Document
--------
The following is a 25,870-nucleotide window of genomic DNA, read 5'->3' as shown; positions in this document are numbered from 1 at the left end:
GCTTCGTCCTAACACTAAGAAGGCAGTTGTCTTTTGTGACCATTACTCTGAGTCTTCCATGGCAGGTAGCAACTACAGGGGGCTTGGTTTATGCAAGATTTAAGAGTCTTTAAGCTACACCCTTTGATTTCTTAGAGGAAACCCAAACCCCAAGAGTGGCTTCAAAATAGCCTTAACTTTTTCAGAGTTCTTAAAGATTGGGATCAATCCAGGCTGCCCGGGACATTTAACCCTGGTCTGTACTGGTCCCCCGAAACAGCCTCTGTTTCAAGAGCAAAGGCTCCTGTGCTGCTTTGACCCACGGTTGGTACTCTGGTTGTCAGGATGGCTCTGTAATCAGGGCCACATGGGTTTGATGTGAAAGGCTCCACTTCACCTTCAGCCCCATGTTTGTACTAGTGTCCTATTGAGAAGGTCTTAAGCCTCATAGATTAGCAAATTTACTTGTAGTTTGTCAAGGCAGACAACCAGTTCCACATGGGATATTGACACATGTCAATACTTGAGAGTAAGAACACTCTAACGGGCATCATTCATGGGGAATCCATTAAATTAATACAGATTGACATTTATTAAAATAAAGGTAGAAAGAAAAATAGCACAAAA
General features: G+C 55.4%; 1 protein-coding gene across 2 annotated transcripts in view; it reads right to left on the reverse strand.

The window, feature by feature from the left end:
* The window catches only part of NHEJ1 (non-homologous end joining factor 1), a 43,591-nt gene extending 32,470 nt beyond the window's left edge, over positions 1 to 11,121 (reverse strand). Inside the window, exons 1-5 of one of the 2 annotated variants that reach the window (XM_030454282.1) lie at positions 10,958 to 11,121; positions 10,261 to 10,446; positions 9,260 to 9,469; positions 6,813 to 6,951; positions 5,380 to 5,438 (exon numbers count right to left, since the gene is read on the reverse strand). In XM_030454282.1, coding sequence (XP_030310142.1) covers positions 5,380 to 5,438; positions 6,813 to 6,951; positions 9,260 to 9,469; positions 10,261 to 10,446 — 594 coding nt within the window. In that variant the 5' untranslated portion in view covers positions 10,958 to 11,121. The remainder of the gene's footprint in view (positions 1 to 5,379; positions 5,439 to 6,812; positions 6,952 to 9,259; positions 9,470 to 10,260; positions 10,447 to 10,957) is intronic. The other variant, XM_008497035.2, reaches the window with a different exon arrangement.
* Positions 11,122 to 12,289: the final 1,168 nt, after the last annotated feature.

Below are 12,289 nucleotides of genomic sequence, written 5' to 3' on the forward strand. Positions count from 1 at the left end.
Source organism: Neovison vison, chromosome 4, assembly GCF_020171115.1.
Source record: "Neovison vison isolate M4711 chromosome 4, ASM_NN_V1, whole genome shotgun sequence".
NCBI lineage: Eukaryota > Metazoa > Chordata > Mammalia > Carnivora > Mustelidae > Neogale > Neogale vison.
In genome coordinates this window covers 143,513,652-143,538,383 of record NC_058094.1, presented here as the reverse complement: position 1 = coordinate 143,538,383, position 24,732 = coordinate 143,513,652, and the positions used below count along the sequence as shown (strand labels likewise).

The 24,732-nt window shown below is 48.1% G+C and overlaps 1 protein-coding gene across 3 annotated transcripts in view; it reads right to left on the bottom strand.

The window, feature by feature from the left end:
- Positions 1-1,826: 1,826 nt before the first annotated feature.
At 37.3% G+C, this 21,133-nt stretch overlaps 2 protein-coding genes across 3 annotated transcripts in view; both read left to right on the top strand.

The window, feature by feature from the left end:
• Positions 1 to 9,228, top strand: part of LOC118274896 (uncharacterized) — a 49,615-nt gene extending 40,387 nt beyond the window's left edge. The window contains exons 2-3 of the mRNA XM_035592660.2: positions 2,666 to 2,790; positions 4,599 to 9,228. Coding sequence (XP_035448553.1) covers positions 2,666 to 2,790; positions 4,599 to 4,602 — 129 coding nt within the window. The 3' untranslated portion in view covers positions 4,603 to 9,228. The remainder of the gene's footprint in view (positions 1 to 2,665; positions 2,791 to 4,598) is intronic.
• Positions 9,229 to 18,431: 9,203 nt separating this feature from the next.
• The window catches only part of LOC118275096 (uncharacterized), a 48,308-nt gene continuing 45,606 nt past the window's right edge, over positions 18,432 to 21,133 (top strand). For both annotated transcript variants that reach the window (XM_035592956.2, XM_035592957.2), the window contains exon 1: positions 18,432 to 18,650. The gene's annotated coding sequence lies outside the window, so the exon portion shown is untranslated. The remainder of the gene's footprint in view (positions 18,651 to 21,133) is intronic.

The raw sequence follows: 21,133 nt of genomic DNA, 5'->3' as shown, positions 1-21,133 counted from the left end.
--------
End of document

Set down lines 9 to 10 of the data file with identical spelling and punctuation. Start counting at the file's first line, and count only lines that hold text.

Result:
Source record: "Neovison vison isolate M4711 chromosome 4, ASM_NN_V1, whole genome shotgun sequence".
NCBI lineage: Eukaryota > Metazoa > Chordata > Mammalia > Carnivora > Mustelidae > Neogale > Neogale vison.